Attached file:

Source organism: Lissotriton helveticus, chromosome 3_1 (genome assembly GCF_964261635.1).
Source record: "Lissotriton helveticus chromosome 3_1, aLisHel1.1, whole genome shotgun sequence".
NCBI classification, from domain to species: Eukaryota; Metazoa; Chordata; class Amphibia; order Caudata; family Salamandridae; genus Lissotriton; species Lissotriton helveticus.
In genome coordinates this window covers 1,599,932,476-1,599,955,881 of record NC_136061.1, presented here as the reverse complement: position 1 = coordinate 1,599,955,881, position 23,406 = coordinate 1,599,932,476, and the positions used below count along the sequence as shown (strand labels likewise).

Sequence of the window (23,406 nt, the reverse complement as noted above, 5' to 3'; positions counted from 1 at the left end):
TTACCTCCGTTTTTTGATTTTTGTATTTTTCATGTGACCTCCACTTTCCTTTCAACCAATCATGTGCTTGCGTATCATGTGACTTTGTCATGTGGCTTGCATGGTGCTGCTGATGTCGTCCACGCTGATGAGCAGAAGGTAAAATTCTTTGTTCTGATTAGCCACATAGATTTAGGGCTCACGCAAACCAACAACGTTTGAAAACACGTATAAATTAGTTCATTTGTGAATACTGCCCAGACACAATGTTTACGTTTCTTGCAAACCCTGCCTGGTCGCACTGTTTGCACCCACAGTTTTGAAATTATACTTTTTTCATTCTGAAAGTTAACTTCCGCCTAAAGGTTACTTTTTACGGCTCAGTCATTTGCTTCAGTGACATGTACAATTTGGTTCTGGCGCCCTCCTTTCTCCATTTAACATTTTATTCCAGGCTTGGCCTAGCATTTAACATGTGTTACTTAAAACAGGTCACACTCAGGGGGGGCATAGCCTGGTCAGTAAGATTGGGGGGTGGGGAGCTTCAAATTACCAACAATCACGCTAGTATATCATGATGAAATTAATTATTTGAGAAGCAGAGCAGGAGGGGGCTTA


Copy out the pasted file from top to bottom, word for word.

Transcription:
Source organism: Lissotriton helveticus, chromosome 3_1 (genome assembly GCF_964261635.1).
Source record: "Lissotriton helveticus chromosome 3_1, aLisHel1.1, whole genome shotgun sequence".
NCBI classification, from domain to species: Eukaryota; Metazoa; Chordata; class Amphibia; order Caudata; family Salamandridae; genus Lissotriton; species Lissotriton helveticus.
In genome coordinates this window covers 1,599,932,476-1,599,955,881 of record NC_136061.1, presented here as the reverse complement: position 1 = coordinate 1,599,955,881, position 23,406 = coordinate 1,599,932,476, and the positions used below count along the sequence as shown (strand labels likewise).

Sequence of the window (23,406 nt, the reverse complement as noted above, 5' to 3'; positions counted from 1 at the left end):
TTACCTCCGTTTTTTGATTTTTGTATTTTTCATGTGACCTCCACTTTCCTTTCAACCAATCATGTGCTTGCGTATCATGTGACTTTGTCATGTGGCTTGCATGGTGCTGCTGATGTCGTCCACGCTGATGAGCAGAAGGTAAAATTCTTTGTTCTGATTAGCCACATAGATTTAGGGCTCACGCAAACCAACAACGTTTGAAAACACGTATAAATTAGTTCATTTGTGAATACTGCCCAGACACAATGTTTACGTTTCTTGCAAACCCTGCCTGGTCGCACTGTTTGCACCCACAGTTTTGAAATTATACTTTTTTCATTCTGAAAGTTAACTTCCGCCTAAAGGTTACTTTTTACGGCTCAGTCATTTGCTTCAGTGACATGTACAATTTGGTTCTGGCGCCCTCCTTTCTCCATTTAACATTTTATTCCAGGCTTGGCCTAGCATTTAACATGTGTTACTTAAAACAGGTCACACTCAGGGGGGGCATAGCCTGGTCAGTAAGATTGGGGGGTGGGGAGCTTCAAATTACCAACAATCACGCTAGTATATCATGATGAAATTAATTATTTGAGAAGCAGAGCAGGAGGGGGCTTA